Compassion Course: week 3

Hey guys! This is post number 2 in a weekly svadjaja (self study) series I’m doing to share my thoughts during a one year online Non-Violent Communication (NVC) course with NYCNVC. I’ll be publishing every Friday my thoughts on the previous week.  Click here for weeks 1&2!

Feelings. What are they good for? Absolutely nothing?

This week was about feelings and what they do, exactly. From the NVC perspective, feelings tell us what our needs are. They could be “good” feelings, meaning needs are being met, or “bad” feelings, meaning those needs are not met. In short, feelings connect us with our needs.

Whoa.

I wish I had known that growing up. I was raised in the US by Taiwanese parents, and traditionally, Taiwanese people don’t talk about feelings. Opening up or sharing the vulnerability and tenderness of feelings was unheard of, and greatly discouraged when I tested the waters as a kid. Though feelings of anger, disappointment, accomplishment or satisfaction were ok, things like being scared (and why) or feeling affectionate were not. I spent a lot of my childhood trying to understand why that was, and why the “American” kids were more able to express their feelings.

A few years ago, about two years into my practice of yoga, I really began to look at what was going on inside. I recognized points where I would feel extremely frustrated with myself or others, yet unable to find the words to express it, much less move forward from it. These uncomfortable feelings were trying to tell me about my unmet needs for things like autonomy, connection, acceptance, and understanding. But no one had taught me that.

So, I started with guided meditation to let myself feel my feelings. I’d spent over two decades pushing them away! This was an intense experience, but so worth it. I began to open up to myself, and as a result I felt more connected to my internal weather and climate (and more grounded too). I saw my relationships with family and friends improve because I was more aware of who I was and more accepting of where I was in my journey to understand myself.

Most importantly, I was honoring who I was. I continued to meditate and joined a meditation group when I moved to Champaign, IL last year. I also met with a counselor for a few months to get clarity on things I felt stuck on. And my yoga practice gives me a chance to check in regularly to see where I am and how I’m feeling that day.

Thats not to say there aren’t days where I do not feel accepting of where I am or how I’m feeling. But being aware of that goes a long way, and my interactions with myself and those around me are that vastly more authentic and fulfilling because of the work I’ve done. But good days or bad, each one is an opportunity to change old, stale patterns (samskaras) of thinking and create something new. It’s all part of the yoga practice 🙂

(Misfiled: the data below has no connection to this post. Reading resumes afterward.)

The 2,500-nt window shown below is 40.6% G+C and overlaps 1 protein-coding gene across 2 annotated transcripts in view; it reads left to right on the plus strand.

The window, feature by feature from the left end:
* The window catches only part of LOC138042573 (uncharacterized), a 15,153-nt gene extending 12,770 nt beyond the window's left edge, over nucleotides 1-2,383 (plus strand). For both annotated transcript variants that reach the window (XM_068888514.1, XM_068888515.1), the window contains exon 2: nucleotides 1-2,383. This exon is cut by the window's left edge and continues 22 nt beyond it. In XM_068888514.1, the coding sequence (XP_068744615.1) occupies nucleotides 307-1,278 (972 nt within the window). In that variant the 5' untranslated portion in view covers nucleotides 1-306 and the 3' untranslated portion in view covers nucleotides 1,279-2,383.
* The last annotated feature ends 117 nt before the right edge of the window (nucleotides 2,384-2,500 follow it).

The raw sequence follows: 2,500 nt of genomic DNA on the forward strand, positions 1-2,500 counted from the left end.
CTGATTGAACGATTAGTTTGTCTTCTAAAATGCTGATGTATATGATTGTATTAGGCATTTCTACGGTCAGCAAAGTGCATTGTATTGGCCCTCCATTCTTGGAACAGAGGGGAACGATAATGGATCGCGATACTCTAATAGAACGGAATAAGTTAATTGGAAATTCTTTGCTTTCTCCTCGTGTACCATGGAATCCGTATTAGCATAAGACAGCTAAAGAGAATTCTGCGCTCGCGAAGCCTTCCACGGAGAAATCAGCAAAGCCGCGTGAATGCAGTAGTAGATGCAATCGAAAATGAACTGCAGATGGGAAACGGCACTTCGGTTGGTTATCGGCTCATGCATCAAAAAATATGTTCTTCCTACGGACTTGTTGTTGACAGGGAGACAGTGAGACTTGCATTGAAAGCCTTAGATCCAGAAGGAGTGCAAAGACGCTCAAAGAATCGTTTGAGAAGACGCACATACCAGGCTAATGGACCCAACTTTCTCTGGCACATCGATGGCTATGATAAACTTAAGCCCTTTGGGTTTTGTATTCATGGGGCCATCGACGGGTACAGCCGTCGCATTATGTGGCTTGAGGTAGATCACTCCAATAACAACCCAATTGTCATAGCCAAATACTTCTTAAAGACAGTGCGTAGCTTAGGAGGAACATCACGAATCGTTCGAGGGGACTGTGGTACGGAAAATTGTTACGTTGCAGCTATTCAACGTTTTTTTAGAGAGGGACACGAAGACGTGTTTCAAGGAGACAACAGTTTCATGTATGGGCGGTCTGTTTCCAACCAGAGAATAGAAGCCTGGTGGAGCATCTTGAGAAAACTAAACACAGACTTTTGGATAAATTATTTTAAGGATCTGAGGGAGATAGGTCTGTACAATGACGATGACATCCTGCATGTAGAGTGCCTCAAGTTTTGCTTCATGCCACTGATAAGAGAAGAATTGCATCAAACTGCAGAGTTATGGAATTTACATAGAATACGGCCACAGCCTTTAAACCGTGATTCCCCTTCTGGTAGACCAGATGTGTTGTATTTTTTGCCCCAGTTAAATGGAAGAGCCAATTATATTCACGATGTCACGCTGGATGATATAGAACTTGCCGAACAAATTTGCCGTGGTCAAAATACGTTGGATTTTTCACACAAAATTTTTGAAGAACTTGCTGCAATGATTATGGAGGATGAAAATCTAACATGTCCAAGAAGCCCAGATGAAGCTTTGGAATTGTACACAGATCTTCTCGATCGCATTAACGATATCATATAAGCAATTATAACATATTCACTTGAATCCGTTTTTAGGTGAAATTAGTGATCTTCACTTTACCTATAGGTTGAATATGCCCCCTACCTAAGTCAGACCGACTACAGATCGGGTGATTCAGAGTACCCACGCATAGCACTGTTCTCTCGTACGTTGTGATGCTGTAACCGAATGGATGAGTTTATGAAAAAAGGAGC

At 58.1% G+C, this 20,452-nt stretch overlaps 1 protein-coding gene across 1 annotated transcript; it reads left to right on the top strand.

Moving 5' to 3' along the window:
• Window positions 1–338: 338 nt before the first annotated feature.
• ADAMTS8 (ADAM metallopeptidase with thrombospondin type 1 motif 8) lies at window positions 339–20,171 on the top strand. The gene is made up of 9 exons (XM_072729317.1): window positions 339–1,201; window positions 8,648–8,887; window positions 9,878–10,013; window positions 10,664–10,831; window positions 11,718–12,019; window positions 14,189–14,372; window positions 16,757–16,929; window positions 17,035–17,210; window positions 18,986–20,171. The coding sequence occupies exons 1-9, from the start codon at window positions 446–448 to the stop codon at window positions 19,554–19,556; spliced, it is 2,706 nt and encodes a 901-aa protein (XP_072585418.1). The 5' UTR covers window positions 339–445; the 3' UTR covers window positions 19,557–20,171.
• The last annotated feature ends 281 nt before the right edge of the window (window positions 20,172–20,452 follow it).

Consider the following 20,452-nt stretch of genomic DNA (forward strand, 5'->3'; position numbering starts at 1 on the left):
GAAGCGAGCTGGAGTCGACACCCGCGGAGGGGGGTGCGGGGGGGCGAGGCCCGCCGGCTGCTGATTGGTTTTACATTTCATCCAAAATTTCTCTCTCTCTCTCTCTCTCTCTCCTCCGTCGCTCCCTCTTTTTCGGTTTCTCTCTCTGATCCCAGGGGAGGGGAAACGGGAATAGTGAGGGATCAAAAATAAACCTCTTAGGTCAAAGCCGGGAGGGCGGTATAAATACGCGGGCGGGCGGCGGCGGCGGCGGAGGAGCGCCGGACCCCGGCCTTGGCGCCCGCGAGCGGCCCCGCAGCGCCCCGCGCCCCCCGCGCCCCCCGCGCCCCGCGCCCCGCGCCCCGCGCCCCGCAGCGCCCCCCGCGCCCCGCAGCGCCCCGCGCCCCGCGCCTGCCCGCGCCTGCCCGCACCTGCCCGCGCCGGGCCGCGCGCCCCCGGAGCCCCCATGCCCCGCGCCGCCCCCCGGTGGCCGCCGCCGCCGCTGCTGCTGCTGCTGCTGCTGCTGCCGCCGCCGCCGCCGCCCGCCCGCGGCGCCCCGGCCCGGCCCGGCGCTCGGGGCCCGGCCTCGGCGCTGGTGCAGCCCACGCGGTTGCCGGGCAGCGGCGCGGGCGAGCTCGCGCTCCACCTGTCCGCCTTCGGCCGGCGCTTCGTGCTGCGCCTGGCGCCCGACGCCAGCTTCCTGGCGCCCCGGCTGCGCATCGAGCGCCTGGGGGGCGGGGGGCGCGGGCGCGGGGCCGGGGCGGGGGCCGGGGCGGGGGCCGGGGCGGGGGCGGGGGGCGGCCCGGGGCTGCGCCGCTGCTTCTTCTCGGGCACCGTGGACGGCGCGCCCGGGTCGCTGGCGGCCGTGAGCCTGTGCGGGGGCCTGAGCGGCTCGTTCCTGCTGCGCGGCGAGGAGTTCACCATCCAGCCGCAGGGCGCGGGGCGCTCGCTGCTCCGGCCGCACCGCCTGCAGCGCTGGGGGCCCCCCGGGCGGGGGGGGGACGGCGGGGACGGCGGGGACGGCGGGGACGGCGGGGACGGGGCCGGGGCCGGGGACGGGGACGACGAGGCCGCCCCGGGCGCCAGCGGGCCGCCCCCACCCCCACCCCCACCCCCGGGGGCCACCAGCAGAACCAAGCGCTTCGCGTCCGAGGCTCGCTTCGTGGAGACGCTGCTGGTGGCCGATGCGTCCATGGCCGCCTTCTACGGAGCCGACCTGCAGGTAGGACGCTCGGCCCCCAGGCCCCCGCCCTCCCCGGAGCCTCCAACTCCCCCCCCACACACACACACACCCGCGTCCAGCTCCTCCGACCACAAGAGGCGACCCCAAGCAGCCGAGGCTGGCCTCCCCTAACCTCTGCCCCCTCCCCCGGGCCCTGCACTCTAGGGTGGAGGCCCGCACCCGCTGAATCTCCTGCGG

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The Personality Myth

This weekend, driving home to visit my family in Ann Arbor, MI, I listened to a podcast that really resonated with me. It was an episode of Invisibilia, an NPR podcast about human behavior — what goes on behind the scenes that drive us to do what we do. In yoga, it is similar to looking inward during our practice. This episode was called The Personality Myth, and they asked this question: is there really such thing as personality? That is, are there enduring qualities of a person that remain unchanged for life?

I won’t give away the details of the episode, but the example they used in their story moved and compelled  me. It changed the way I think about people. Instead of thinking that people are tethered to their personality, i.e. “Well that’s just who they are,” I see great potential once we recognize just how much we are able to change and grow. Yes, we are born with a set of physical limitations, with mental and emotional foundations based on our genes and cultural upbringing. But that doesn’t mean we are stuck with certain personality traits for life.

The key to change? Understanding yourself! Meditation is a great way to understand your samskaras, or thought patterns. By taking time to look within, you can begin to untangle these “traits” and recognize parts of you that aren’t really part of you at all, but perhaps a reaction or a defense to your past experiences or what you’ve been taught. Then, freedom is yours! Create an intention, or sankalpa, to try something new. YOU get to choose who you want to be! How cool is that? 😎


image credit: Kristen Uroda for NPR